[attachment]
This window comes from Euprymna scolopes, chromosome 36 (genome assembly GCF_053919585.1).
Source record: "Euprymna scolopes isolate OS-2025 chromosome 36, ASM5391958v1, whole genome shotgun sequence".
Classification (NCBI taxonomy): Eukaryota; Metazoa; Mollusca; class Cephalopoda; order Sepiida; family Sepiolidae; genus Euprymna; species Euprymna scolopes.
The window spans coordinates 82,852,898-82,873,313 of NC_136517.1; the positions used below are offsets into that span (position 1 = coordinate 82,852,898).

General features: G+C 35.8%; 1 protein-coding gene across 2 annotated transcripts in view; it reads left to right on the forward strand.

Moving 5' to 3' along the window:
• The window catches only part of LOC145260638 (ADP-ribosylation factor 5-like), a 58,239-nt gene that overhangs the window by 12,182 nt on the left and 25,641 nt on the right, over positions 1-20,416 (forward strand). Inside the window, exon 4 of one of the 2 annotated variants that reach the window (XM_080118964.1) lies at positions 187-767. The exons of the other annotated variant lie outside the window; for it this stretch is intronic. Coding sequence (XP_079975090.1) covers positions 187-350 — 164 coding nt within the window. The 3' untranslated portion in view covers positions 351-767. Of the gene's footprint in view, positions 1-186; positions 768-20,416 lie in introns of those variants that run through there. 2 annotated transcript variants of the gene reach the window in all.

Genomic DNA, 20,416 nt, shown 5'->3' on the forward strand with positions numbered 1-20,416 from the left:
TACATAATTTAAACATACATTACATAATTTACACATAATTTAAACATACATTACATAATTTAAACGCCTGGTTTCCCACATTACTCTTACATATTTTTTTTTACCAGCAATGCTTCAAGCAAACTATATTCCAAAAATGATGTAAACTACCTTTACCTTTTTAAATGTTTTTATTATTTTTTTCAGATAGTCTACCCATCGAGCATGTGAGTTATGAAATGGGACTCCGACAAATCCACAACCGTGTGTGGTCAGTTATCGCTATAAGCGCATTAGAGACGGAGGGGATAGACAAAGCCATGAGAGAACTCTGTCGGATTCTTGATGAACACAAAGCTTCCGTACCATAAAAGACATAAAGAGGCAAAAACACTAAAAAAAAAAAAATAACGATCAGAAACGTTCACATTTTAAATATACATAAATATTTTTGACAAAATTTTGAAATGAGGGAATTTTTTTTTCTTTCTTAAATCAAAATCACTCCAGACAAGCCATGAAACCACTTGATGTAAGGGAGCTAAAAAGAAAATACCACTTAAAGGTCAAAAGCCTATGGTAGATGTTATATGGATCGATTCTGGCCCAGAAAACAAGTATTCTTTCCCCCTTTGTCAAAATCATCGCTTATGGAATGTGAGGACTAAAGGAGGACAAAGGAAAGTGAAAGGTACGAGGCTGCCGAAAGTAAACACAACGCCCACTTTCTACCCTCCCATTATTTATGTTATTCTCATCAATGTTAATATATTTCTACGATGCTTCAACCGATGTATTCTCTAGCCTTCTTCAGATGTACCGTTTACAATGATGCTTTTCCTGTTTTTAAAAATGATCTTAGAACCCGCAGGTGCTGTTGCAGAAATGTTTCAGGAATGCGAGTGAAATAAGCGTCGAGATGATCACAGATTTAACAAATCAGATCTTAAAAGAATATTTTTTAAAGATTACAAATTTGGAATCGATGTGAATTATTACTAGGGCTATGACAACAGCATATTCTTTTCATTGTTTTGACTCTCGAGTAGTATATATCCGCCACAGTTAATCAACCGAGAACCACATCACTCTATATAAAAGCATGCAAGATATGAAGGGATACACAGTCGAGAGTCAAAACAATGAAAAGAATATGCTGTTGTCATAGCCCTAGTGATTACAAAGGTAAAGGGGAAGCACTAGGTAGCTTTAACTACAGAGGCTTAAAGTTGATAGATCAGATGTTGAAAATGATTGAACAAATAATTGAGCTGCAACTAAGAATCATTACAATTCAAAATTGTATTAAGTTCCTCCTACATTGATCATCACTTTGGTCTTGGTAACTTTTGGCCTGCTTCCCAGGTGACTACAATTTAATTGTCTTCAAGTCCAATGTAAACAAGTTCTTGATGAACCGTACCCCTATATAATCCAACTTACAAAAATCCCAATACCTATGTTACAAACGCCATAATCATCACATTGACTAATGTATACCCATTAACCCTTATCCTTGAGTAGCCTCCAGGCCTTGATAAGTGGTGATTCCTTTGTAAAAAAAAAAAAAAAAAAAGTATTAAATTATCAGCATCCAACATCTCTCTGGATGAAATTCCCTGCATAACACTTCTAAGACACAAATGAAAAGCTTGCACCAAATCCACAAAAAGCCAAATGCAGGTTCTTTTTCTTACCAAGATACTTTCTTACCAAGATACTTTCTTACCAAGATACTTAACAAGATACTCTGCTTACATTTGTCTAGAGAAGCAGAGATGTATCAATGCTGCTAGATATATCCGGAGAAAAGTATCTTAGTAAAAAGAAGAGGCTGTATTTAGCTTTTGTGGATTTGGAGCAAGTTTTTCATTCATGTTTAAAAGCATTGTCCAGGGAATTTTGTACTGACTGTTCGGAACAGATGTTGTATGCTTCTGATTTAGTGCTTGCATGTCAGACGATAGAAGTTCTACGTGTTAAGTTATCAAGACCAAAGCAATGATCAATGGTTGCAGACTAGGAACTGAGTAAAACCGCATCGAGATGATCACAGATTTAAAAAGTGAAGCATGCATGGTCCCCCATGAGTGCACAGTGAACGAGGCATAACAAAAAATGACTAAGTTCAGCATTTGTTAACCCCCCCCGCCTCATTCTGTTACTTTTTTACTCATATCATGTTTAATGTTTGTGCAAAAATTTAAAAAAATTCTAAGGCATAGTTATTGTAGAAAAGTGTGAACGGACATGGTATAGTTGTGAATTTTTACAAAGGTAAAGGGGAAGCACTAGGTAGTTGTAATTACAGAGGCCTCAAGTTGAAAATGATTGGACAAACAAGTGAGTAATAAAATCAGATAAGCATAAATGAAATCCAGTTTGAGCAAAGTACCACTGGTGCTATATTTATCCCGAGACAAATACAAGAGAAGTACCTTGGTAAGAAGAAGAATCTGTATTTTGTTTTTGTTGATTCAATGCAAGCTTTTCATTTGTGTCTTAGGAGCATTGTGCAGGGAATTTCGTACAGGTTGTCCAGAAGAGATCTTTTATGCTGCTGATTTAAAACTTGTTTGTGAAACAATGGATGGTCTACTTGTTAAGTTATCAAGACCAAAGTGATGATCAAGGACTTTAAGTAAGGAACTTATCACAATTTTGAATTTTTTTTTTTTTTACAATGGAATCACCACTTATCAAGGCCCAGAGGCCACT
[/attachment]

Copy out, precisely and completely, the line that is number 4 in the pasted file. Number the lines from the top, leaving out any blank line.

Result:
The window spans coordinates 82,852,898-82,873,313 of NC_136517.1; the positions used below are offsets into that span (position 1 = coordinate 82,852,898).